This book is written on the premise that small changes are the most realistic.
A study shows that even if you have certain genetic mutations that predispose you to getting breast cancer, you can lower your risk of getting breast cancer by 30% with some basic lifestyle modifications: no smoking, low alcohol intake, maintaining a healthy weight, and avoiding HRT (hormone replacement therapy).
JAMA-Oncology published a study that showed that people who don’t smoke, who limit alcohol consumption, who exercise and maintain a healthy body weight can reduce their odds of getting some cancers by 30%.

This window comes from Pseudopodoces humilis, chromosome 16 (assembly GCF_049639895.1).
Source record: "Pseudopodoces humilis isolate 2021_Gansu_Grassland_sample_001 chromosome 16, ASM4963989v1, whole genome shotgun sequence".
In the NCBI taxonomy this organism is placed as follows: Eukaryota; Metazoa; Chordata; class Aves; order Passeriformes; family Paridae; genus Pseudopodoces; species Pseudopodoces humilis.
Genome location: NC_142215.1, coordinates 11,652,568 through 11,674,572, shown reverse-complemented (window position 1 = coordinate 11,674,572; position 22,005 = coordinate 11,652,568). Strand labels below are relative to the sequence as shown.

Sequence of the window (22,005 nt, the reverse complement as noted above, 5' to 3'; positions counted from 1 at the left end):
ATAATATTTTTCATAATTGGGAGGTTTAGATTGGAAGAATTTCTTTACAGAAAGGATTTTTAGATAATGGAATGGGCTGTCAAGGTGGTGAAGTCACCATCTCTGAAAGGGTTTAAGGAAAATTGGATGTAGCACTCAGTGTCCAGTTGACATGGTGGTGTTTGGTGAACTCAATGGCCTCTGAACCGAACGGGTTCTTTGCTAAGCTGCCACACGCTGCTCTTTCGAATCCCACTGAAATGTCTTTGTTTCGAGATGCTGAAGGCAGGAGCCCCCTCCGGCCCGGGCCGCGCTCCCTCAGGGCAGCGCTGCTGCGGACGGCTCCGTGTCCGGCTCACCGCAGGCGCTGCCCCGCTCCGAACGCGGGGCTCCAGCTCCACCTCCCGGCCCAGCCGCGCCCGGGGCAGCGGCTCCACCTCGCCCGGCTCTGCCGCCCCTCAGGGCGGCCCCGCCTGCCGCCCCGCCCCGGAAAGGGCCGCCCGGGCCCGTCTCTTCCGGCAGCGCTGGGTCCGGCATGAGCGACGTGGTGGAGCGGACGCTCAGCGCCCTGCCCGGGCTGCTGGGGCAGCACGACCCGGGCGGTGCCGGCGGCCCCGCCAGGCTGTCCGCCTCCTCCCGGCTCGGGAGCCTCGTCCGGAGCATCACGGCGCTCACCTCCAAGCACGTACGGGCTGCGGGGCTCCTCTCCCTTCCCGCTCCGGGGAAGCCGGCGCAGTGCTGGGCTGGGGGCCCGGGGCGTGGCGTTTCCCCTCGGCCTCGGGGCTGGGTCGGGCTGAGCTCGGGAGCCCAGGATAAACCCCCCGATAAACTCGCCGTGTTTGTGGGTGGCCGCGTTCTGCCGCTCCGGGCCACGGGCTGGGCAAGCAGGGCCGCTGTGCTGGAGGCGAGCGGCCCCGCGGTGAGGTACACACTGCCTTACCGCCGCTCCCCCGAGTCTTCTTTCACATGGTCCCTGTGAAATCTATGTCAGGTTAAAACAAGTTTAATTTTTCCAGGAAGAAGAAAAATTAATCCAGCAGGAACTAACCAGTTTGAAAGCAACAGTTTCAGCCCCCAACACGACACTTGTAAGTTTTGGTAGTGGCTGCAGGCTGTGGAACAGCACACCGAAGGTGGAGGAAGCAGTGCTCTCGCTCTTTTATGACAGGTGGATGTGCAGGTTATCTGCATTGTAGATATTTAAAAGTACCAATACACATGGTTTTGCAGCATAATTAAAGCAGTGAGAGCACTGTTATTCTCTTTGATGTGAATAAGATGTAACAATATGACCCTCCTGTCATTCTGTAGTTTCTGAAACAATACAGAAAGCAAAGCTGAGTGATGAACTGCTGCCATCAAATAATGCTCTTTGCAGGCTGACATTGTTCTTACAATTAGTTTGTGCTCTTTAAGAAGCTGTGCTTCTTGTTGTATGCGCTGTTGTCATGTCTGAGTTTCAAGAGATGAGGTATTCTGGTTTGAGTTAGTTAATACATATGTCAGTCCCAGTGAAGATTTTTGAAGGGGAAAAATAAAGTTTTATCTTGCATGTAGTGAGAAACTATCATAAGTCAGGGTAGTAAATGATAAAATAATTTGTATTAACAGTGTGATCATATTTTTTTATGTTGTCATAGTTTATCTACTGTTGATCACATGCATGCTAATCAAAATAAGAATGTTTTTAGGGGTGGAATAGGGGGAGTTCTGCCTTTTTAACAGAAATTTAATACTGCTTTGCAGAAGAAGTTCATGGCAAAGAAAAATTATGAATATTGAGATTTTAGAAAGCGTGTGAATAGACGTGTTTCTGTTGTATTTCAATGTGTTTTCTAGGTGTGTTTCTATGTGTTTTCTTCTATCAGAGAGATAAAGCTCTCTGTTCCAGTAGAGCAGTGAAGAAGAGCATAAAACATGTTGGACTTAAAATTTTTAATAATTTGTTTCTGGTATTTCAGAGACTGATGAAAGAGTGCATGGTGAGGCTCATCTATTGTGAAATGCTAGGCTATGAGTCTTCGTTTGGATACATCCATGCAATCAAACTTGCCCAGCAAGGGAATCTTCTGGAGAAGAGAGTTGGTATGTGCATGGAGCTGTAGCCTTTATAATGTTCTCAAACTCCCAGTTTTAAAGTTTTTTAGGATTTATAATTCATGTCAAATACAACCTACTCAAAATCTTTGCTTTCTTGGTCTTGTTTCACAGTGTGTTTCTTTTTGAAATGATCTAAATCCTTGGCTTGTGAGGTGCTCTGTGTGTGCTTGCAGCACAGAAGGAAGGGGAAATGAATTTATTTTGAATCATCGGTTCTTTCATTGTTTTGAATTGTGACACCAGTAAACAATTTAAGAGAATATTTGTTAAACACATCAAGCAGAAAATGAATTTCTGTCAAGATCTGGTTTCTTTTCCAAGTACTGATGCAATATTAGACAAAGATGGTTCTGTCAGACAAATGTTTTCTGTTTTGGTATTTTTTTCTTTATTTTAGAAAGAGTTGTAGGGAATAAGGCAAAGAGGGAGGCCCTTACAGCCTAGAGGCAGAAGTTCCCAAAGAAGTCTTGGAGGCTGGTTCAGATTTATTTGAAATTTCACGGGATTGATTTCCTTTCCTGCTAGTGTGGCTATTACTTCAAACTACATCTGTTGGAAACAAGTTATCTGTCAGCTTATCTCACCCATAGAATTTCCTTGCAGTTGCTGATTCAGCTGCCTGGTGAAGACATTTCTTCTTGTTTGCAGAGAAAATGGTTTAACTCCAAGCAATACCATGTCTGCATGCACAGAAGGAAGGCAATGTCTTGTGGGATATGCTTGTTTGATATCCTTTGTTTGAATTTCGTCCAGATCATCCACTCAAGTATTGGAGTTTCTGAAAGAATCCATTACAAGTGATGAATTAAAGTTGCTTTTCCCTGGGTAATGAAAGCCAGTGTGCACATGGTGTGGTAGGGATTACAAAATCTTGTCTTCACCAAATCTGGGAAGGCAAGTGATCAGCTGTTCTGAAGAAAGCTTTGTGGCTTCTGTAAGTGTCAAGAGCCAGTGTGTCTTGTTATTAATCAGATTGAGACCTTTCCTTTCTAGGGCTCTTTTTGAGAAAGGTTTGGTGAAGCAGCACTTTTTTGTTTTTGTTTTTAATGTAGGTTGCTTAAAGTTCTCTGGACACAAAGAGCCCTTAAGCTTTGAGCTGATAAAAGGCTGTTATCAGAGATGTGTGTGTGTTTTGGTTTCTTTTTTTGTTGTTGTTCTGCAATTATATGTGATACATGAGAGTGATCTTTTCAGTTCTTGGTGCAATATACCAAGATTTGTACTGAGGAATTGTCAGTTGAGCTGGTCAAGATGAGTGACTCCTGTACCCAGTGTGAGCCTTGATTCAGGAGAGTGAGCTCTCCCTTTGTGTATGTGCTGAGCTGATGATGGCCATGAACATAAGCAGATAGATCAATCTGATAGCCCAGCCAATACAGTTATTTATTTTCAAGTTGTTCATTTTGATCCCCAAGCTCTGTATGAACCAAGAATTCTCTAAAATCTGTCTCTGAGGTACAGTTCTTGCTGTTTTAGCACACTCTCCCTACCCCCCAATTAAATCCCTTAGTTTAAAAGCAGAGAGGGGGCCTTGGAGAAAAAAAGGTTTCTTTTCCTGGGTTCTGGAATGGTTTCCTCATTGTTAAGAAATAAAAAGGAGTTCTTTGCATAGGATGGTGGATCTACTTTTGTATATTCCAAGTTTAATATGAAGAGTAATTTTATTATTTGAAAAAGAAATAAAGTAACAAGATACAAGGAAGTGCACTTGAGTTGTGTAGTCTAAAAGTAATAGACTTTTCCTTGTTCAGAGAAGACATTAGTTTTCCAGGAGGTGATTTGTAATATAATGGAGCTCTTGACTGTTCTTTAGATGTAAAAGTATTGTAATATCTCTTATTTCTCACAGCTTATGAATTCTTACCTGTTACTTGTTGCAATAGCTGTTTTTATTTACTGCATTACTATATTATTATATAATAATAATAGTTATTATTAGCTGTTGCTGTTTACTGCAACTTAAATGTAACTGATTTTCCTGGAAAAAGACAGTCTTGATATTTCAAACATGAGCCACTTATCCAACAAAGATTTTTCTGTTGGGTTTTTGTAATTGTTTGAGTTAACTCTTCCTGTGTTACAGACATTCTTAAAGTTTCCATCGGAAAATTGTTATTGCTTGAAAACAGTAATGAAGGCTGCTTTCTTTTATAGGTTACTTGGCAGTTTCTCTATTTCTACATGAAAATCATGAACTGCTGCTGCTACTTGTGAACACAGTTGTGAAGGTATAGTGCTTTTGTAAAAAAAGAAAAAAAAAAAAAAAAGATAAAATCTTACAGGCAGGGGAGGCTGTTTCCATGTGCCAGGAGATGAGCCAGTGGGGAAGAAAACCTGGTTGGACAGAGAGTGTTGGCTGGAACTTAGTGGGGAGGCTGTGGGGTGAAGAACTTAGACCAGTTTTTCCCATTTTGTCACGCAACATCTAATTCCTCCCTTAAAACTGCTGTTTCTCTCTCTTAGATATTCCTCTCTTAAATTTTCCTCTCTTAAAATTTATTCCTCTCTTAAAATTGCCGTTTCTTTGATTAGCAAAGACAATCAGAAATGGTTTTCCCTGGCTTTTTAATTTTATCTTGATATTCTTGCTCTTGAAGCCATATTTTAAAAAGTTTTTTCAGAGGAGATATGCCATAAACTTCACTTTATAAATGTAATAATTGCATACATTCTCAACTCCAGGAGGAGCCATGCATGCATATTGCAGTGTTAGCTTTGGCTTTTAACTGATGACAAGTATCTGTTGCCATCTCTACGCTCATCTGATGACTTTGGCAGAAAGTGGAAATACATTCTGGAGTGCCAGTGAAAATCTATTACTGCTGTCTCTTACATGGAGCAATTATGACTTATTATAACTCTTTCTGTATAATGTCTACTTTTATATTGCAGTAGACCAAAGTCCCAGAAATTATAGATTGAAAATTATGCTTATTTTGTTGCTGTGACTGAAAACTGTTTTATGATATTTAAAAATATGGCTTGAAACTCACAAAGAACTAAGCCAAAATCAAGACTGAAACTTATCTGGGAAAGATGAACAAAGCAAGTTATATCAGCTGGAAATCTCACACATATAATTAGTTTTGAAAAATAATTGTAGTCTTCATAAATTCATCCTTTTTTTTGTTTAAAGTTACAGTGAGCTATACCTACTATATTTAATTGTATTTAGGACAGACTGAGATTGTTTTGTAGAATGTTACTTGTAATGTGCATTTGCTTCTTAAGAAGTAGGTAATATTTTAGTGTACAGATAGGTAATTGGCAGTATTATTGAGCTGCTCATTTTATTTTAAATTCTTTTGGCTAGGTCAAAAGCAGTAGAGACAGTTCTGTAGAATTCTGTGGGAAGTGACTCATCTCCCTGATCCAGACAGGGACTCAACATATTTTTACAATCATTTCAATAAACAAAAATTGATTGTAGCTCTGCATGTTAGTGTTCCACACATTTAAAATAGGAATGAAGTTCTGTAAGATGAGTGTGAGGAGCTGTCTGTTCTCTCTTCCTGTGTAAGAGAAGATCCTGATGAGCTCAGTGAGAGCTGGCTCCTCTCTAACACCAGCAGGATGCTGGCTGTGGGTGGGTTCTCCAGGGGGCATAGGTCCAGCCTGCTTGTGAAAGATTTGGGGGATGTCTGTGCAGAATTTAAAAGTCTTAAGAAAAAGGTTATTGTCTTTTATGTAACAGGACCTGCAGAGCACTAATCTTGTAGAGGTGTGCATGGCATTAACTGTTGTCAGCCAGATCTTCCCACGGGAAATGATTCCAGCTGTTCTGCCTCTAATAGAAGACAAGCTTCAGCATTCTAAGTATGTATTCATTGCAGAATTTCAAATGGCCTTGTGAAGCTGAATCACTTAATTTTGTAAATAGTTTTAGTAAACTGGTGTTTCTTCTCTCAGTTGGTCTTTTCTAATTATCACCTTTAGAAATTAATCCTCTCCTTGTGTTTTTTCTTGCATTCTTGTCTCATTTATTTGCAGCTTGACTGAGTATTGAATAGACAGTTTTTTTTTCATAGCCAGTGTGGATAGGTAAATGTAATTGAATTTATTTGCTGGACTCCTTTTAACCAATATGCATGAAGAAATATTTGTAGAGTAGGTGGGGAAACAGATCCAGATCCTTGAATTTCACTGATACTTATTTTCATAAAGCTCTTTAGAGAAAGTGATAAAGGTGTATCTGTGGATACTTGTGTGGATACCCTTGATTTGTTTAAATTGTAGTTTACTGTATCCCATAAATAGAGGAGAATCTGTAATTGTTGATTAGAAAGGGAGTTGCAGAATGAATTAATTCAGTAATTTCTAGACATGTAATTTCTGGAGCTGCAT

A study published in the journal Frontiers in Human Neuroscience suggests that one kind of change, like starting an exercise regimen, may amplify the effects of another, like taking up meditation.
Three physicians wrote this essential guide to making important lifestyle changes after cancer treatment.
The National Institutes of Health (NIH) Science of Behavior Change Initiative funded basic research on how to develop and maintain healthier behaviors.
What you need to know about willpower: the psychological science of self-control.
Al Switzler, author of Change Anything, discusses methods for driving measurable, sustainable behavior change.